Meaningful teacher–student relationships are linked to a range of positive student outcomes.
However, there is limited research on how teacher education programs attempt to prepare teachers to form relationships with students.
This article employs comparative case methodology to explore how two different teacher residency programs—No Excuses Teacher Residency and Progressive Teacher Residency—attempt to prepare their teacher residents to form meaningful relationships with students.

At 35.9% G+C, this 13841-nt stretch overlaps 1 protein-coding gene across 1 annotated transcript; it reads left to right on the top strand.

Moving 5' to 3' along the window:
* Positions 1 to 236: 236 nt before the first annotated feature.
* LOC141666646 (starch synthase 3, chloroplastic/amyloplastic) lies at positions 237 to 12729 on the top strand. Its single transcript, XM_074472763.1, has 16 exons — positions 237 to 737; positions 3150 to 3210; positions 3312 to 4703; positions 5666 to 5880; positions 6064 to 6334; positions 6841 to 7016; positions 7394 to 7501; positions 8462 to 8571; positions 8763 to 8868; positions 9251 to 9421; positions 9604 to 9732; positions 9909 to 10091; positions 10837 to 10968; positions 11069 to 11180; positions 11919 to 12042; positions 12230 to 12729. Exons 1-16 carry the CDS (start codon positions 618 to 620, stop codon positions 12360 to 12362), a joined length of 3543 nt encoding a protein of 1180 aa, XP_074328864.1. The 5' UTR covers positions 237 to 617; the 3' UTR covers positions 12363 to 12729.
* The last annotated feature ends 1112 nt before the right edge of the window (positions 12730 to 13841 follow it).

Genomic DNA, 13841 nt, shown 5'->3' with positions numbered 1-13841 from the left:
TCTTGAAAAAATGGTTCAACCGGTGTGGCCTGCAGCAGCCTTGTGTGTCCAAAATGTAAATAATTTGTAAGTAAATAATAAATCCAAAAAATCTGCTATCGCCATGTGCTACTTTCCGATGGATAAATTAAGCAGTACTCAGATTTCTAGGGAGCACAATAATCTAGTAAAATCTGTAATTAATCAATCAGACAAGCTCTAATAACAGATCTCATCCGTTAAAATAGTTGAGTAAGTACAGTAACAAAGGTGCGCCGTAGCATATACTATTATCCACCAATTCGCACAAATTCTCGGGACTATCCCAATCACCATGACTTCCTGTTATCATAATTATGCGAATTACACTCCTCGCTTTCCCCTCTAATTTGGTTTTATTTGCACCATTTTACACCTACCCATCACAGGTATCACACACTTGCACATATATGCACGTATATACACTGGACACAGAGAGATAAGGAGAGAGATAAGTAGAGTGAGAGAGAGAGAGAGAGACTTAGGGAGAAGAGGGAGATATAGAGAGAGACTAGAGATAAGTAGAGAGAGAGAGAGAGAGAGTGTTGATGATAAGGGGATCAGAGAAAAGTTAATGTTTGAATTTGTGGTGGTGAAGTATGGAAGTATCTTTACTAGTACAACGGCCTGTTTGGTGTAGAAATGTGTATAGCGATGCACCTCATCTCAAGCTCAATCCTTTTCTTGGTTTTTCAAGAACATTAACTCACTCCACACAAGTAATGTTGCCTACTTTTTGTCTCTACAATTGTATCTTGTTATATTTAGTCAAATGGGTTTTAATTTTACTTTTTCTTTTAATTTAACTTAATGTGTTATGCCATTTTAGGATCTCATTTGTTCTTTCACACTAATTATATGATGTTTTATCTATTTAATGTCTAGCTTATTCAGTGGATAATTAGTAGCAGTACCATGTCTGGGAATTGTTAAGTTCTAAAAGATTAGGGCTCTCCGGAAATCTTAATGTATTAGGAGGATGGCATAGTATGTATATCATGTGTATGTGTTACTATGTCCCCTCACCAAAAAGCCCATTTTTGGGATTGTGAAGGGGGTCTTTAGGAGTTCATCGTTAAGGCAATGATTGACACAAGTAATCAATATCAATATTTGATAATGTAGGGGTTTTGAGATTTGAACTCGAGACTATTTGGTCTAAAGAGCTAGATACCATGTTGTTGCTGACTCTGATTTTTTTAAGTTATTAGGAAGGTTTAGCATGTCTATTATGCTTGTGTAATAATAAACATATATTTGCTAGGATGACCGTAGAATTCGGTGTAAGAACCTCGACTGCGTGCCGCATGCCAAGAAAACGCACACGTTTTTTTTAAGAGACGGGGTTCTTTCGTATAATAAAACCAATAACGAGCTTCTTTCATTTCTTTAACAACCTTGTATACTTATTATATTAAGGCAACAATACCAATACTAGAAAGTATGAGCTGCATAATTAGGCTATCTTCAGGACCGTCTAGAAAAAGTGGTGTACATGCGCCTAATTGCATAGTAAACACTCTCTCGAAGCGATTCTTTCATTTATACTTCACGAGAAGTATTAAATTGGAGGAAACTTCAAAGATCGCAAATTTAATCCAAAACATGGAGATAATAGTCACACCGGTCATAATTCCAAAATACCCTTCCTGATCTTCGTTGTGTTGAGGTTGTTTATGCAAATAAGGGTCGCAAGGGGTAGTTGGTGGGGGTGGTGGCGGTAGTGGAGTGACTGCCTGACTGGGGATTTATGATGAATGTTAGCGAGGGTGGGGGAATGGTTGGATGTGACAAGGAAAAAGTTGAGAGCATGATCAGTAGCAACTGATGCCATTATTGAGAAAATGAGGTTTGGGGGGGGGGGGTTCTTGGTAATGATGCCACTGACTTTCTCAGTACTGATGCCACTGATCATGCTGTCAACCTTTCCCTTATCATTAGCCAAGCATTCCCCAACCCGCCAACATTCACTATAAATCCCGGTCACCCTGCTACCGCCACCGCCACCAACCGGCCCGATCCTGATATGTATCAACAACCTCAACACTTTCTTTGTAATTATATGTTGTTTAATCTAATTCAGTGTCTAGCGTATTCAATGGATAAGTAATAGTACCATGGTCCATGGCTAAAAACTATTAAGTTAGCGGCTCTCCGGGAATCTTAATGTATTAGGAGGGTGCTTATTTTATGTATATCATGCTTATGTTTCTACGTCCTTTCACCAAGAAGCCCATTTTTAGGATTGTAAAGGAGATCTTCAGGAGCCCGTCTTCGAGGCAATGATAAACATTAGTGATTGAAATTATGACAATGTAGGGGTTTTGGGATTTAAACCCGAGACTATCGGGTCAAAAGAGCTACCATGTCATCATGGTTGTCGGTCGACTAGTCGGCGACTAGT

Drawing on theoretical work by Martin Buber and Paulo Freire, this article finds two very different approaches to teacher–student relationships:
Instrumental and Reciprocal.
It concludes by discussing the implications of each.